The owner and manager can be one person. Additionally, a real estate investor can decide to hire a property management company to oversee all of his property investments.
Who Is a Property Manager?
A property manager, also known as an estate manager is a person who manages, oversees and operates a real estate property when the owner is unable to do so.
A property manager has a primary responsibility to the landlord or property owner and a secondary responsibility to the company.
Similar to real estate managers and community association managers, property managers operate the business of property management and must be licensed for the profession.
Property Manager Roles and Responsibilities
Generally, property managers oversee and manage buildings and other real estate properties for their owners. Here are their other functions.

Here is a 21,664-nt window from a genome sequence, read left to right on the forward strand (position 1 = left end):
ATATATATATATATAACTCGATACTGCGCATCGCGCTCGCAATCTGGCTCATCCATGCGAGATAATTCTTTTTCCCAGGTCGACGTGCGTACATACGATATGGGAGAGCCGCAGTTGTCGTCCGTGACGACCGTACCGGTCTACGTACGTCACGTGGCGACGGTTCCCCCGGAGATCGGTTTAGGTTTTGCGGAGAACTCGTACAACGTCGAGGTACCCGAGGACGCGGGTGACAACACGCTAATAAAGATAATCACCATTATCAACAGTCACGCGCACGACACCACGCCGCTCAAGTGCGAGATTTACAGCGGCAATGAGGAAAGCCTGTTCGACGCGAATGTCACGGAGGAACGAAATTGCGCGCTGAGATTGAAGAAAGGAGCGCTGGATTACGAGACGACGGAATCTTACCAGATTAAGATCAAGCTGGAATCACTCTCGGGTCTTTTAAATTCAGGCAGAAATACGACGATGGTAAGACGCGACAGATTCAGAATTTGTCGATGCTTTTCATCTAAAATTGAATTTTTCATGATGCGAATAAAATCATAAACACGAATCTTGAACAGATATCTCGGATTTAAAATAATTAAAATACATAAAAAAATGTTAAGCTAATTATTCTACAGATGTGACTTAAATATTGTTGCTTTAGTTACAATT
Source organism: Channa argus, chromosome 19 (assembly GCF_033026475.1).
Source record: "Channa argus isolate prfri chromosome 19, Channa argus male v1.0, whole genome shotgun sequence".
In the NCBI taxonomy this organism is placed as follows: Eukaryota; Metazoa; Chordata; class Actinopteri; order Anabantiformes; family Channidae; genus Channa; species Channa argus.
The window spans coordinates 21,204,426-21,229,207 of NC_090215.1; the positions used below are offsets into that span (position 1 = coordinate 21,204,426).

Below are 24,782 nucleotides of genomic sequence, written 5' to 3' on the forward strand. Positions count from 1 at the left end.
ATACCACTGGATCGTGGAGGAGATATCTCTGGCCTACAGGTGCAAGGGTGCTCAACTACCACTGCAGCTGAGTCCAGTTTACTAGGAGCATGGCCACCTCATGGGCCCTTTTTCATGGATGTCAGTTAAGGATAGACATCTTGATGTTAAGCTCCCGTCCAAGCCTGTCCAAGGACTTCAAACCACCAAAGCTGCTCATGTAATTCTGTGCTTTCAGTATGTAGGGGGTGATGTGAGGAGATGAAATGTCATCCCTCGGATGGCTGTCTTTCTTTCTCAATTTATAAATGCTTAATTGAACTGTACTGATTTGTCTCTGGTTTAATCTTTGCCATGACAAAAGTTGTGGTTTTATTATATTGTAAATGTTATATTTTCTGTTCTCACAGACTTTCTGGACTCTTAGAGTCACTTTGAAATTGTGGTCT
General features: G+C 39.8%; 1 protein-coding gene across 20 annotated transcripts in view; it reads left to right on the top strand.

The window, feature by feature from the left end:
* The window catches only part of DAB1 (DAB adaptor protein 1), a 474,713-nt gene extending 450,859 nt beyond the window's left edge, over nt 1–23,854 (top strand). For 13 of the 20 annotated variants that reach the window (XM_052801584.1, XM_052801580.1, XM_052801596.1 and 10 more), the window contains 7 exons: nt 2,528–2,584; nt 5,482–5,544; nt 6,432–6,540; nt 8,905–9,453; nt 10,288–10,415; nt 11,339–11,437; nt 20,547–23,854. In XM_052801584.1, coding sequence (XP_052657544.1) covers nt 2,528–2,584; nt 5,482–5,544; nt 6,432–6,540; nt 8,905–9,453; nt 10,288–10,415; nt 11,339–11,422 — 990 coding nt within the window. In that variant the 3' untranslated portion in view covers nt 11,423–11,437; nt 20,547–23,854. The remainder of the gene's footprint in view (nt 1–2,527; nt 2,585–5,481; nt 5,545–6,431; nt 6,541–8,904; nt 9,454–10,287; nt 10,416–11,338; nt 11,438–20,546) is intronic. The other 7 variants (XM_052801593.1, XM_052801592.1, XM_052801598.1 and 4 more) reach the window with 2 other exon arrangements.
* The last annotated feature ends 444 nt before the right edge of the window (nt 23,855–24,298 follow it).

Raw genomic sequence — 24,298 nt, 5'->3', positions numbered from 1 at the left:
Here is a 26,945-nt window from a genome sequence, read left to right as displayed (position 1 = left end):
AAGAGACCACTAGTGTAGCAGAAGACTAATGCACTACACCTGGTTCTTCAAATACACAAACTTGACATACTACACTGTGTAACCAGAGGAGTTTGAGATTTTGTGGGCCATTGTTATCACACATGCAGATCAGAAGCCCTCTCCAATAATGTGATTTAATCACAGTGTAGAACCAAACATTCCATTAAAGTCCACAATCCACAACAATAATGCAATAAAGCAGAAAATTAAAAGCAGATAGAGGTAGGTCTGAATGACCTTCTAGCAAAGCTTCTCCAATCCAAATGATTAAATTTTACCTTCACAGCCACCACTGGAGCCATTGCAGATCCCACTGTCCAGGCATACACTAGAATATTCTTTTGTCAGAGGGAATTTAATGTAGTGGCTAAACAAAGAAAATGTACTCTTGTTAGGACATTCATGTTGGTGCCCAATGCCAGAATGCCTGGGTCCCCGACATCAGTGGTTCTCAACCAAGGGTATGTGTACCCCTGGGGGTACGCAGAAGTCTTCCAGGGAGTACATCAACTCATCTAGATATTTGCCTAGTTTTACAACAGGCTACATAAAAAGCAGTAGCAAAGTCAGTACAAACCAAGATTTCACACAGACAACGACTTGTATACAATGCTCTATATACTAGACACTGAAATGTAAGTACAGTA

- They handle everything about the rent of a building. Property managers are responsible for dealing with rent issues, collecting rent, adjusting, and increasing the rent if need be.
- They are responsible for searching for new tenants or buyers for a building. If there are vacancies, they advertise the space and meet with potential tenants or buyers.
- Property managers maintain the financial records of a building and manage its budget. They keep thorough financial records of the building and operate within the specified budget for a building.
- Property managers are responsible for keeping the property in good condition. They conduct routine maintenance, repairs, and updating of facilities. Similarly, when there’s a need for renovation, they hire someone to do the job.